• Agreed. I’m probably just letting my imagination run away with me regarding the 3D takeover, however I have found it increasingly harder to locate 2D showings for the latest big budget releases.

      Let’s hope it never happens

  2. Conrad says:

    For me 3D only works in films with great spectacle, “Avatar” being the obvious example. I don’t see the benefit of it being used in films that have little to no vfx, particularly character driven pieces. I just cant imagine a film like “Taxi Driver” being 3D. How would that benefit the experience? If anything it would be somewhat distracting. Another interesting issue to think about is some people cant see 3D. I actually know someone who cant and he sat through a 3D viewing of “Avatar” without wearing the glasses. For this reason 2D & 3D should co-exist together so people have a choice.

    • Totally. There should always be a choice. Personally, I think RealD works best with animation or CGI heavy films; like you said, a 3D Taxi Driver would just be absurd. In fact, the idea reminds me of when they hand coloured Night Of The Living Dead: interesting idea, but ludicrous to watch.

      Thanks for reading!

  3. Good blog Henry. I feel informed.

    I also hate the fact that it’s becoming more and more difficult to go see a movie in 2D. With the exception of Avatar, I don’t think any of the numerous movies that have been released in 3D have used the (flawed) technology, well, usefully. It’s just a blatant cash in. You know, on a weekend, you can pay around £11 to see a 3D movie. You pay for the movie, a bit extra for it being in 3D and yet more for the use of some shitty black glasses that sit about 2 foot off your face. Most of these movies weren’t even shot with with 3D in mind. They have been altered in post production, to increase revenue. If they continue to charge this type of money for 2 hours out of the house, then this will be the demise of cinema. Imagine how much it’s gonna cost to take your family to see a 3D movie. You’re looking at about fifty quid, before popcorn, and that’s a joke! Don’t get me started on the price of popcorn and the 800% mark up, oh and the silly bastards who still buy it! Anyway, 3D done well, I like. 3D for the lining of some execs pockets, I don’t like.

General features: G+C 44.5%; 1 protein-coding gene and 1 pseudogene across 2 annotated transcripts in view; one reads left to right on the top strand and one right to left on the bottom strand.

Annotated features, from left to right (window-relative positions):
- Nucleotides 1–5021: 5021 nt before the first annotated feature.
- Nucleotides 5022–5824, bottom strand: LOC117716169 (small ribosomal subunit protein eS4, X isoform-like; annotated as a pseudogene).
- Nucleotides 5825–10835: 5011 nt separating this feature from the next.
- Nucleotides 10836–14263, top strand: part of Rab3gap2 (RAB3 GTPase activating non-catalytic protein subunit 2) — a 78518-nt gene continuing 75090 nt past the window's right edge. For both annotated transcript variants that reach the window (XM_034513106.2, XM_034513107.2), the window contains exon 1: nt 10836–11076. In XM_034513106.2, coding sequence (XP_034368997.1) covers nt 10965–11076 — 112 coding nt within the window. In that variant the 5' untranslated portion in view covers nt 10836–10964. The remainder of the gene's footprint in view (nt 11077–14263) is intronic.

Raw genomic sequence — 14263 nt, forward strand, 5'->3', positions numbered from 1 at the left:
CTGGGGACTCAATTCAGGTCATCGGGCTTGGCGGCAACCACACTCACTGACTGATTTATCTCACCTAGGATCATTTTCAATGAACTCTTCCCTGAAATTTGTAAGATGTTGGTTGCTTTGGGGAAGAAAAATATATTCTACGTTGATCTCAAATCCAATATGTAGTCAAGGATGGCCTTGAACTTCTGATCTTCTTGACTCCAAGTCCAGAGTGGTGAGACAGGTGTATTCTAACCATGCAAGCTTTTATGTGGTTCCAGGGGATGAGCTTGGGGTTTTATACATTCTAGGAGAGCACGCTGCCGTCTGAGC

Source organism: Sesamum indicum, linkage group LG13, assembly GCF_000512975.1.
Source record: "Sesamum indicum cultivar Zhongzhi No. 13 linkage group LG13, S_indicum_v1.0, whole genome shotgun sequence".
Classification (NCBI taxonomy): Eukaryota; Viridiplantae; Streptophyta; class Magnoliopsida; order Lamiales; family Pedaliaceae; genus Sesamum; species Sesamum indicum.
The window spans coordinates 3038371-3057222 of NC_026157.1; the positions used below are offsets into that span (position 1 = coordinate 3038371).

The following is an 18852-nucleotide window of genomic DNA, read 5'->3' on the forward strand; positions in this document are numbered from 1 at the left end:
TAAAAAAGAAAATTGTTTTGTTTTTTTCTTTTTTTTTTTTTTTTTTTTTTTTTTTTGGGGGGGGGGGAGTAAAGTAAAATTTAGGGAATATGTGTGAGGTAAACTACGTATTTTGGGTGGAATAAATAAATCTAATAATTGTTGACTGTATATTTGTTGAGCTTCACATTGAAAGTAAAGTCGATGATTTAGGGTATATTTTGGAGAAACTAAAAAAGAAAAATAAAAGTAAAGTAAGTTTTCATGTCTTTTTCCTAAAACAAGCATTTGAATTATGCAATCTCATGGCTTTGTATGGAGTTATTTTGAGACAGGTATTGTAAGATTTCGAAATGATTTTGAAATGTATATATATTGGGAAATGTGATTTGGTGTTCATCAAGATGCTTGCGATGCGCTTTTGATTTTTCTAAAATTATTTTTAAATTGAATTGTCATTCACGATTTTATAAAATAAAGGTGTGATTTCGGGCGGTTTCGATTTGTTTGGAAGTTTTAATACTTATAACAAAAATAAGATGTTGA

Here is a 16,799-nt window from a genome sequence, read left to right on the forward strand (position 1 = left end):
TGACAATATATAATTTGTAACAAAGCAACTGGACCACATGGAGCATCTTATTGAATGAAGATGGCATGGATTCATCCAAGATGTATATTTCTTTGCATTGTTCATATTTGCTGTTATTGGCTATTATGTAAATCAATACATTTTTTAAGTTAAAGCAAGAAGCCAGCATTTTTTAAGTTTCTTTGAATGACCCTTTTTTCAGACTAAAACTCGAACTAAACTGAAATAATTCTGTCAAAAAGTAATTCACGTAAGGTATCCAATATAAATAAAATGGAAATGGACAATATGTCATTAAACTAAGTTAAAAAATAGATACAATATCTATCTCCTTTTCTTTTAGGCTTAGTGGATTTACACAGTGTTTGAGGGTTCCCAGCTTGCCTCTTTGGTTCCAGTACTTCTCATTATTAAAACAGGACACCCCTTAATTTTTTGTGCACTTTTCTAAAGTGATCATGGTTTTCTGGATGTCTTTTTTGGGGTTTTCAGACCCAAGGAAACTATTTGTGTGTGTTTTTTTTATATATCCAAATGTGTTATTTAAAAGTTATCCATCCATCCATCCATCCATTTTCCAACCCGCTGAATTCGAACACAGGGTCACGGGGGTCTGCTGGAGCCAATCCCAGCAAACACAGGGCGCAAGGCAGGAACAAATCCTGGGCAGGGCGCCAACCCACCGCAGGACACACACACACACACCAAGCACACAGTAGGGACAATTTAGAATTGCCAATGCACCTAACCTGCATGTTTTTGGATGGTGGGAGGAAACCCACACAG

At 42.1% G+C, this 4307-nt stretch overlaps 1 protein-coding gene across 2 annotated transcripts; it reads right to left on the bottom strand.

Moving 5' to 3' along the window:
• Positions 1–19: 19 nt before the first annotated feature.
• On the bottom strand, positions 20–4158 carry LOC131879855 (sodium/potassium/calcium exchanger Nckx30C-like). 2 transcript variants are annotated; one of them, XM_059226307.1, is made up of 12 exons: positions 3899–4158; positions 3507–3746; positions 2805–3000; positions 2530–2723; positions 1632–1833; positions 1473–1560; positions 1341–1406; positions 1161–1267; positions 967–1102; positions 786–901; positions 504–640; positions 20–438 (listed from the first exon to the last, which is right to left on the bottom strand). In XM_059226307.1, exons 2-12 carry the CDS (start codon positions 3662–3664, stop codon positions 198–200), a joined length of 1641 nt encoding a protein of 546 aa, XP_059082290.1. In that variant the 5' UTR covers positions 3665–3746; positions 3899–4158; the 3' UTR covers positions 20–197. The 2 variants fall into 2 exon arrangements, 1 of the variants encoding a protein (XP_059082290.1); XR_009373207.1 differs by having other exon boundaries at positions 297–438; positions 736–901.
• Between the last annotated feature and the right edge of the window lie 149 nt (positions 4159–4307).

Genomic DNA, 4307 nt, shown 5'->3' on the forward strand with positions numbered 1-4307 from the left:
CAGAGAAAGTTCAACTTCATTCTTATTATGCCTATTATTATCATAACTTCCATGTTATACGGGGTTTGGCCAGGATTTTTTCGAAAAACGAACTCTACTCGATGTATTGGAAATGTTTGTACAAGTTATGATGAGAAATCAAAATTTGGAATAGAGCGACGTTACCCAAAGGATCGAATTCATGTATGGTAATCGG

• That’s the problem isn’t it? A quick cash in that provides a sub standard product which if judged correctly, has no real longevity. cinemas claim that the increased mark up is simply to cover the costs of installing the new screens, but that’s just bullshit. It’s like them installing a new toilet and charging patrons to use it.

      All I can hope for is that the industry progresses this technology into something watchable and fast. no RealD for me until then.